Even dimensions of the structures are suspect without a consensus on the layout of the site. If the Berger layout is correct, then two of the structures had very wide bays (18’ and 14’ long and 18’ wide), indicating that the builders were trying to get as much space they could with least number of posts. If these buildings came first and were not properly braced, they may have buckled, teaching the inhabitants that it was worth the expense to employ a second bay of posts when they built the smaller 16’ by 16’ structure. Alternatively, if the dimensions of the structures as proposed by Berger would have made for unstable buildings, this could be seen as evidence that the Berger layout may not be accurate.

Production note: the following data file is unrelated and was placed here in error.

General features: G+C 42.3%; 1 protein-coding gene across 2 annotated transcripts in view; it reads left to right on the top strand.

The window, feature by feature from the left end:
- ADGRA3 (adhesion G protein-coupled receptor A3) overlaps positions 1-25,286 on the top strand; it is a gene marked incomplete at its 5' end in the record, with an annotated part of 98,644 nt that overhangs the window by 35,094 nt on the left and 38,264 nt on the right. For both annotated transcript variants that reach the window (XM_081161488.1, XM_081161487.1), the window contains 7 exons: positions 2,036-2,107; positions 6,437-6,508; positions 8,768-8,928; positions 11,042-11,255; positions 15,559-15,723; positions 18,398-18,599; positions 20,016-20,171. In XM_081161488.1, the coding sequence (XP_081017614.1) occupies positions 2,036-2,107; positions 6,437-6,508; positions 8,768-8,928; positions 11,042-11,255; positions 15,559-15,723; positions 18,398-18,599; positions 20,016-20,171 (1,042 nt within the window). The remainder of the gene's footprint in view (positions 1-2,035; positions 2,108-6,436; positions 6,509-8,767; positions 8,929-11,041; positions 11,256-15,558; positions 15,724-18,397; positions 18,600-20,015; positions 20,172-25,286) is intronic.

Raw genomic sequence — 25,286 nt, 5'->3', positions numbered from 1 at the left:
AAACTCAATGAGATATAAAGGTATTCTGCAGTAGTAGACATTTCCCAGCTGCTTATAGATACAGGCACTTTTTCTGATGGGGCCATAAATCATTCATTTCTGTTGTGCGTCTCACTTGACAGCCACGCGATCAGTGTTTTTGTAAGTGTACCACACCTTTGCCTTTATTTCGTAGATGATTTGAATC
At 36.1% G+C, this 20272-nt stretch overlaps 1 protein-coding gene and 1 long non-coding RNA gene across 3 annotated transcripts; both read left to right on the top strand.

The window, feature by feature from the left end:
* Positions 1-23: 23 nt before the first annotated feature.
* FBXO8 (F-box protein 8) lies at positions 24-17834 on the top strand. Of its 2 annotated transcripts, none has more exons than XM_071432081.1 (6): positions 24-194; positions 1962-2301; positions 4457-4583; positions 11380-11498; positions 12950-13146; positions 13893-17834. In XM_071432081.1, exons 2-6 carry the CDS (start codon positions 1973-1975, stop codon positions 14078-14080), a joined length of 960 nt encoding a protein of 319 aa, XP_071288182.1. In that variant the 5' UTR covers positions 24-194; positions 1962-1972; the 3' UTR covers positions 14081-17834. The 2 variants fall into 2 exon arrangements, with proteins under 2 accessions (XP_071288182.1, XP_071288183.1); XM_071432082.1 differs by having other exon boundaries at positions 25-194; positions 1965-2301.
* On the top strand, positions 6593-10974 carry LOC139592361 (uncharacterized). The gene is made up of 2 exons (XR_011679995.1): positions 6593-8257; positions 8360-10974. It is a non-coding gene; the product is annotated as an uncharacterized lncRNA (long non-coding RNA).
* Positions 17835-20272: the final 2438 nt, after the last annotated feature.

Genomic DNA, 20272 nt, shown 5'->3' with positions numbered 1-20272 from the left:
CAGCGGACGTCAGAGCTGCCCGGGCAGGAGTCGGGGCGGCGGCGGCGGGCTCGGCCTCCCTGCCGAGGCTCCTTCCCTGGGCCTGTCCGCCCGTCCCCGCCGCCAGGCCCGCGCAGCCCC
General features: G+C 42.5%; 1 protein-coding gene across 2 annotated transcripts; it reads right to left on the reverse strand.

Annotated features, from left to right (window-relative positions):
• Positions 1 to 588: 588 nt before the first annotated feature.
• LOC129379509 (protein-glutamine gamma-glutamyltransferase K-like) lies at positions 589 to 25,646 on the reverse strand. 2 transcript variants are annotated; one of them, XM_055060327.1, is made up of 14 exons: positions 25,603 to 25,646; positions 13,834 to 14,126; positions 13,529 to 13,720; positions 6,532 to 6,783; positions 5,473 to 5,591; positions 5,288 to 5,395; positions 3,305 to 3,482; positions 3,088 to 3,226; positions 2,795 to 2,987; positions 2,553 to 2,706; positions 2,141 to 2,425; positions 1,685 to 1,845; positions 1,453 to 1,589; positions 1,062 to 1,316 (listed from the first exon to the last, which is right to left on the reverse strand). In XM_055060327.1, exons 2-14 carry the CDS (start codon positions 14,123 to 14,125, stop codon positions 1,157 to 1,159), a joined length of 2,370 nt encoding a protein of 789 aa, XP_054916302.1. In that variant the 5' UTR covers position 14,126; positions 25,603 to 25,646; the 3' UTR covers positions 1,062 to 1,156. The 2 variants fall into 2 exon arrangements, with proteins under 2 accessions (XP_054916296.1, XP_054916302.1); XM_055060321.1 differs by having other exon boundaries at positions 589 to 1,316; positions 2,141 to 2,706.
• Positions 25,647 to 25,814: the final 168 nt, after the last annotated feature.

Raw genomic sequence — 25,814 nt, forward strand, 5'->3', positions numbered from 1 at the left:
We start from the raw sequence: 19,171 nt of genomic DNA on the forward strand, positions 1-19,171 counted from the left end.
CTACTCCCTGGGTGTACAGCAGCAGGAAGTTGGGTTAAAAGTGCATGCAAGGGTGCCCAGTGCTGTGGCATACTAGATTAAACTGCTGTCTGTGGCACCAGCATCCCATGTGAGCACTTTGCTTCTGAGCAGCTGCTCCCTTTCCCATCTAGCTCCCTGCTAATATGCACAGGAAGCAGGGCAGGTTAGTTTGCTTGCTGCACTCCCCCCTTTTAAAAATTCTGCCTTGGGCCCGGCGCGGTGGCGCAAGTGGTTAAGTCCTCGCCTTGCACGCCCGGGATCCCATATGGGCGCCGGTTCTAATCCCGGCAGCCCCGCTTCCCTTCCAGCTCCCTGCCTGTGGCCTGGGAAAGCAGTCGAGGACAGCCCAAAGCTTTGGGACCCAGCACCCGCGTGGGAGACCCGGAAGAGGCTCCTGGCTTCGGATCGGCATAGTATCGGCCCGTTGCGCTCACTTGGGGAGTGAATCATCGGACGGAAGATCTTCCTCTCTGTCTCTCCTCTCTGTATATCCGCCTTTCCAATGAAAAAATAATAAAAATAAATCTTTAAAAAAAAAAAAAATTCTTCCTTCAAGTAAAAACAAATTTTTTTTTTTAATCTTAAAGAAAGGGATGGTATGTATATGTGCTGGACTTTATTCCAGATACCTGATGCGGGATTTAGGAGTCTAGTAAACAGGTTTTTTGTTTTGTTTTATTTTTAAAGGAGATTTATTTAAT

The characteristics that all interpretations somewhat support are that the inhabitants may have adopted a template of a roughly square, probably one-room building with a small shed or chimney bay on one end. Some posthole/mold patterns show evidence of repair or replacement, and others intrude each other, confirming that construction occurred in phases and the buildings were maintained. The phases of construction may have occurred over a relatively short time period, however, since the basic layout of each structure does not appear to change a great deal.

 

   
 

If you have any questions or comments about this article, or sites and artifact collections
discussed, please contact: sara.rivers-cofield@maryland.gov.